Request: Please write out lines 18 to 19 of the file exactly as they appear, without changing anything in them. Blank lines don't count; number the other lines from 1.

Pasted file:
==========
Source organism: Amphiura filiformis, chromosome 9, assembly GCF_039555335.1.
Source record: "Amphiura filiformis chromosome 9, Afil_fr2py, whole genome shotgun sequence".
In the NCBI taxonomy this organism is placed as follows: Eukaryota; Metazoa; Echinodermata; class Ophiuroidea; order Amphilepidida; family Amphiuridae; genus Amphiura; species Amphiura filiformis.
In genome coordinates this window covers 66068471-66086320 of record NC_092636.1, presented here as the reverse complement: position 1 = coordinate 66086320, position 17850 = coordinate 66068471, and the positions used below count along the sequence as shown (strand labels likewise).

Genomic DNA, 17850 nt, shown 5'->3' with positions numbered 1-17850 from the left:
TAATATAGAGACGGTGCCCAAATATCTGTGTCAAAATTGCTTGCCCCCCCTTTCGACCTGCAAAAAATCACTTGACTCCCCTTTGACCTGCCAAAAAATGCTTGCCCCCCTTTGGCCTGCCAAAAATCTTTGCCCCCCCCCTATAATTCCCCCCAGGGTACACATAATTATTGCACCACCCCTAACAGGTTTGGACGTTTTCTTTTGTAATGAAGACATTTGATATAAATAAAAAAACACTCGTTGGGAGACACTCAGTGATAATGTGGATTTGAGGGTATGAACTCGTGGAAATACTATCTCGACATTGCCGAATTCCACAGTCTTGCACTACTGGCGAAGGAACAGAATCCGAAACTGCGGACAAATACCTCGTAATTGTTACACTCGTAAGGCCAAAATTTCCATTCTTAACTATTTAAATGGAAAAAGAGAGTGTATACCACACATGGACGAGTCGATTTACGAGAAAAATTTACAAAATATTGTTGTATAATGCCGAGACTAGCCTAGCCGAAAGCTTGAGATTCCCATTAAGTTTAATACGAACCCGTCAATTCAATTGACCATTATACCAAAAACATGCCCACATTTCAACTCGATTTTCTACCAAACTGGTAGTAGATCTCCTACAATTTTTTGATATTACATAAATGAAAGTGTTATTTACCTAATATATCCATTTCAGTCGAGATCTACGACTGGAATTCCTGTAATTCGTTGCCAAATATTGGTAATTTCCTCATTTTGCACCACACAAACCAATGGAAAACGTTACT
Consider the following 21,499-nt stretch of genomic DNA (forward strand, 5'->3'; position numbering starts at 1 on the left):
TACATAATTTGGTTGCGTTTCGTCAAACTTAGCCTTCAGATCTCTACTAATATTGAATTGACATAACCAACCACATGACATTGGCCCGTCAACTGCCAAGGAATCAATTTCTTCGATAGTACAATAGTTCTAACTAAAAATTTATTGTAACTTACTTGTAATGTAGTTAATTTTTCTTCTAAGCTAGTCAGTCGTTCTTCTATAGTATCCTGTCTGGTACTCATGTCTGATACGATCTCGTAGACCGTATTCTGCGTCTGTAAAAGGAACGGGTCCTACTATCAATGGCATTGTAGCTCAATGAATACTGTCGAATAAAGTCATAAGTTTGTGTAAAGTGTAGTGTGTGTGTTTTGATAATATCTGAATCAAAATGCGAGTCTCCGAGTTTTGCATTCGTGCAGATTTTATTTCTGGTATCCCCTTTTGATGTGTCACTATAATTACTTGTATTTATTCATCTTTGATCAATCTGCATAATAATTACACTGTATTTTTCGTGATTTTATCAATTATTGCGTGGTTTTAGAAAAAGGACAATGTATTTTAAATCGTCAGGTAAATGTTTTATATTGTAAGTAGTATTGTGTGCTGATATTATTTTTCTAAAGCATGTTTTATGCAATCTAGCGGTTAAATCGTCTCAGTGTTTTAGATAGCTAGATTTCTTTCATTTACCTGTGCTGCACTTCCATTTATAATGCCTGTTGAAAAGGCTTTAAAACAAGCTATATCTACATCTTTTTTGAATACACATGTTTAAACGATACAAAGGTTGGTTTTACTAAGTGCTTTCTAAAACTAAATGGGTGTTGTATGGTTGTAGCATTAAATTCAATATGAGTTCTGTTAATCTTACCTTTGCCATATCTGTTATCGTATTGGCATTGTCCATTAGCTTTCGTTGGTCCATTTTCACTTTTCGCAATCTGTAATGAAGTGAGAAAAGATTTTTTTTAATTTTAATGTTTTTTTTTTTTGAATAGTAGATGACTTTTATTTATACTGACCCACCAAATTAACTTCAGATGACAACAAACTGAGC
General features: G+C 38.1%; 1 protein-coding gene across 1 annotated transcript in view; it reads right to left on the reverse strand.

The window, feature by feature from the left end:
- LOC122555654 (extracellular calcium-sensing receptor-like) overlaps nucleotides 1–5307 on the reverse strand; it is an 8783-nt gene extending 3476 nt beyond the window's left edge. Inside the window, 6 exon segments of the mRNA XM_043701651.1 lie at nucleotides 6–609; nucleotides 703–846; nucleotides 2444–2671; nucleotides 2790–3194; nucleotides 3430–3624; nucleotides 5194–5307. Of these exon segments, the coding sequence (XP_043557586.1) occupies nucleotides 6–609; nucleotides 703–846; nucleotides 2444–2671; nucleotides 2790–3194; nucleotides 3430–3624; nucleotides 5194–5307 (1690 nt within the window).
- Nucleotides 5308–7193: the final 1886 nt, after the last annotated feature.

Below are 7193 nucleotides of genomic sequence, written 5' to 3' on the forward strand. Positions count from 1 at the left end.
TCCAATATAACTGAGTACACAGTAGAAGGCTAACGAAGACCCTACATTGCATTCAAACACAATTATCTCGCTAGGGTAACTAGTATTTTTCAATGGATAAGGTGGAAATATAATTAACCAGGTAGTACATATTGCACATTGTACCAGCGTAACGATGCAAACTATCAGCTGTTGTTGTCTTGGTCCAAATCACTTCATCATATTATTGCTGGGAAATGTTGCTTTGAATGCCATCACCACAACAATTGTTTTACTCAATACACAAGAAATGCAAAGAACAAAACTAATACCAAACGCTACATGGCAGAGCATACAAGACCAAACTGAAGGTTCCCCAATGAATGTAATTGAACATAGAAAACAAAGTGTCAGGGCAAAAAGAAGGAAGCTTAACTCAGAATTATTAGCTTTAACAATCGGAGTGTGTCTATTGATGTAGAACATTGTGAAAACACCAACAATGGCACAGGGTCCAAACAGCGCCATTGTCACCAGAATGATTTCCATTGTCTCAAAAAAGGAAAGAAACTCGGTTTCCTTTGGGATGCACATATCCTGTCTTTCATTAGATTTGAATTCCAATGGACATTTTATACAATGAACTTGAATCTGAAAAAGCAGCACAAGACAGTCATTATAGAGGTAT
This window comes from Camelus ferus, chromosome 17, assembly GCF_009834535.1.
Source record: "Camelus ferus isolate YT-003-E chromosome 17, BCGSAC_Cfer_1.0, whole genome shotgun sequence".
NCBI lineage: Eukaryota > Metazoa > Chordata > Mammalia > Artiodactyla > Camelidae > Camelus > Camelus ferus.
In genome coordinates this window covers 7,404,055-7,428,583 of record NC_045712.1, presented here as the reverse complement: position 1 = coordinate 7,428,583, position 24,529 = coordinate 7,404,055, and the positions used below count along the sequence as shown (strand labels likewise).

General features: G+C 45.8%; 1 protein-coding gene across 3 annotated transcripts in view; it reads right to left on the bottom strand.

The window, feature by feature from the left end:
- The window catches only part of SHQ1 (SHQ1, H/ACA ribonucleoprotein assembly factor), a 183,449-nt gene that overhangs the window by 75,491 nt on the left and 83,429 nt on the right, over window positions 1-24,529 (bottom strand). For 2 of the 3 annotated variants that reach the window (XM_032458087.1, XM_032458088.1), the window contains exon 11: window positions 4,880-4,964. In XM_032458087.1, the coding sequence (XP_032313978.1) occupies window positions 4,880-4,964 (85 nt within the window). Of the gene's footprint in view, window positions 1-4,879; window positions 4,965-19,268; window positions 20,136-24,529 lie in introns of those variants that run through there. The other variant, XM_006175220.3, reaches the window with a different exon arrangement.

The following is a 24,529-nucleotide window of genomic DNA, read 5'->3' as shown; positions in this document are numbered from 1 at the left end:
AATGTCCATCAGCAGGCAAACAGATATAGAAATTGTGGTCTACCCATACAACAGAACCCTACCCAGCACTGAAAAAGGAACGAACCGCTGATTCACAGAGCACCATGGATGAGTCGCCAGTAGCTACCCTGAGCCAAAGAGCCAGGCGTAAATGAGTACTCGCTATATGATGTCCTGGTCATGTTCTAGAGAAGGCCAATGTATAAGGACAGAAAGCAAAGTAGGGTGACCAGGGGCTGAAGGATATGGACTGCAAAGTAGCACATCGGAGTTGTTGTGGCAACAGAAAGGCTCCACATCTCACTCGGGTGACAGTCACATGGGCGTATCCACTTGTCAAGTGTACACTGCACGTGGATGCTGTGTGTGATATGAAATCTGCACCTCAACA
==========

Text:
In genome coordinates this window covers 7,404,055-7,428,583 of record NC_045712.1, presented here as the reverse complement: position 1 = coordinate 7,428,583, position 24,529 = coordinate 7,404,055, and the positions used below count along the sequence as shown (strand labels likewise).

General features: G+C 45.8%; 1 protein-coding gene across 3 annotated transcripts in view; it reads right to left on the bottom strand.